Part 2: The Path To Freedom Is Eliminating Shame

pexels-photo(6)One common symptom of shame is developing codependent relationships with others. When working with others in their recovery one of the first things we learn is to be comfortable in your own skin – to love yourself unconditionally.

If you love yourself unconditionally then you accept all the good and bad you have to offer, and you’re ok with who you are. This can be difficult for someone who has lived in the addition cycle for years. One reason people escape with drugs is that they cannot handle reality – their own selves being the reality they cannot handle.

Last week we talked about shame as a negative feeling about yourself that develops over time based on external and internal markers from childhood. Those who experience shame oftentimes find other needy people with which to interact. Because they are not comfortable in their own skin, people who experience shame on a grand scale find other people who are not comfortable in their own skin and together they have a pity party. This is not a healthy dynamic. Relationships should be about a healthy coming together of individuals each standing strong independently from the other.

Addicts must learn to liberate themselves from patterns, beliefs and behaviors that no longer serve them. This is no small task. Feelings associated with shame is embarrassment, worthlessness, uselessness and rage. Shame shows up in our bodies too and can cause weakness, stuttering, nausea, muscle constriction, poor eye contact and can even affect our posture so that we appear to shrink or be small next to others.

Guilt can be confused with shame. Guilt is an internalized value system that is important for moral development. When our behavior goes against our value system, we feel guilty. Guilt offers opportunity for forgiveness. Shame is different in that we feel that we don’t measure up to some preconceived standard that is usually made up in our own head, not in society.

When shame permeates one’s thoughts and behaviors, that person has no internal gauge of their worth. What follows is continuous approval seeking behaviors. People who experience excessive shame think that they can get what they need from the outside, from everyone else. What they do not realize is that those needs must come from within in how they tell themselves who they are and as they act on those feelings.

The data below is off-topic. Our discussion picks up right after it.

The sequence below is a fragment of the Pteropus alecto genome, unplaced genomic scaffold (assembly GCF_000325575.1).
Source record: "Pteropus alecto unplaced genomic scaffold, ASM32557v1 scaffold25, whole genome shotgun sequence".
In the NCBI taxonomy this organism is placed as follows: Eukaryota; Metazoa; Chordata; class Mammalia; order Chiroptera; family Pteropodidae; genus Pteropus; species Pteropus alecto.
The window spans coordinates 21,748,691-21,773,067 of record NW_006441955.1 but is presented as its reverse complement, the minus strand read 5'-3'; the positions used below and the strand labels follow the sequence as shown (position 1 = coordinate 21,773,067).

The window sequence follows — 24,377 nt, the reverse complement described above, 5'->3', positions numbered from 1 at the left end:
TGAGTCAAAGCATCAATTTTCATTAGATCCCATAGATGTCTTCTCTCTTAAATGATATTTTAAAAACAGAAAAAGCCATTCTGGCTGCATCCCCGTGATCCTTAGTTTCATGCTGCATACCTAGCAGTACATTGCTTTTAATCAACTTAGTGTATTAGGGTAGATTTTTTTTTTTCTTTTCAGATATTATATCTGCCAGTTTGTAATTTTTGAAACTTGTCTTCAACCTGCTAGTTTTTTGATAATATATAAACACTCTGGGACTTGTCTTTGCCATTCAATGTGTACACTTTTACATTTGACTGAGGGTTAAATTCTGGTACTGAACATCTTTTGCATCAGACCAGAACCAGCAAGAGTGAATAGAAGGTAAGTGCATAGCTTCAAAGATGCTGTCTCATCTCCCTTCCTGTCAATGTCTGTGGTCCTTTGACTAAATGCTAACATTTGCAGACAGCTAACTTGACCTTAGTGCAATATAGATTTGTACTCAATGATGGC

Shame feels the needs to control and in their controlling behavior they end up coping with addiction and loneliness. People who are shame based need a safe place with safe people to speak about their truths. Empathy is a great tool to use to help individuals who use shame as their base. Individuals who operate in severe shame don’t need to be corrected they instead need to be loved, and to be heard and understood. The biggest piece of medicine you could give them is to love them unconditionally and be a mirror reflecting their actions and beliefs back in a loving way. If they see that you can possibly listen and like them then they may begin to like and love themselves.

 Shame can be immobilizing. People who have severe shame get stuck doing the same thing over and over again and yet they expect different results. They become like a hamster in a wheel with no clear path out. Most addicts come from families where heightened crisis is the norm. In these families there may be spoken or unspoken rules like “don’t talk, don’t trust, don’t feel.” These rules were passed down to them as well, and, of course, they have their own shame and struggle to deal with on their own. Remember, shame’s goals is to not get exposed, but what we need most is for it to be exposed.

Recovery Guide, LLC provides initial assessments for family members and those with addiction problems globally at no cost. Recovery Guide, LLC also offers referral for treatment , Intervention services and Structured Family Recovery™